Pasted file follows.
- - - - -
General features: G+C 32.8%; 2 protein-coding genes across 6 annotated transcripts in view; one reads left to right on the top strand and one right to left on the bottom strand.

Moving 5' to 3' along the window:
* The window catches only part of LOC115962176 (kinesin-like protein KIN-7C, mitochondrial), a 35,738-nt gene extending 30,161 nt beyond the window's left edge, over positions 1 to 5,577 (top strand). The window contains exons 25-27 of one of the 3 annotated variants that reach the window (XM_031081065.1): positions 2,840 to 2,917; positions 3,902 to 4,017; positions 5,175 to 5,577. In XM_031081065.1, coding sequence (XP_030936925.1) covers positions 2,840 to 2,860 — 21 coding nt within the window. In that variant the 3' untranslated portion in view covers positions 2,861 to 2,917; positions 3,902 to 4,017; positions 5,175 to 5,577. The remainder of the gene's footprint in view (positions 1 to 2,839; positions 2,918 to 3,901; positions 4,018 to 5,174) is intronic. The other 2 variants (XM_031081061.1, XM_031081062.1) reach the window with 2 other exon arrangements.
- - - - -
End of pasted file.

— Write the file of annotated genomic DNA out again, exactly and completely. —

General features: G+C 32.8%; 2 protein-coding genes across 6 annotated transcripts in view; one reads left to right on the top strand and one right to left on the bottom strand.

Moving 5' to 3' along the window:
* The window catches only part of LOC115962176 (kinesin-like protein KIN-7C, mitochondrial), a 35,738-nt gene extending 30,161 nt beyond the window's left edge, over positions 1 to 5,577 (top strand). The window contains exons 25-27 of one of the 3 annotated variants that reach the window (XM_031081065.1): positions 2,840 to 2,917; positions 3,902 to 4,017; positions 5,175 to 5,577. In XM_031081065.1, coding sequence (XP_030936925.1) covers positions 2,840 to 2,860 — 21 coding nt within the window. In that variant the 3' untranslated portion in view covers positions 2,861 to 2,917; positions 3,902 to 4,017; positions 5,175 to 5,577. The remainder of the gene's footprint in view (positions 1 to 2,839; positions 2,918 to 3,901; positions 4,018 to 5,174) is intronic. The other 2 variants (XM_031081061.1, XM_031081062.1) reach the window with 2 other exon arrangements.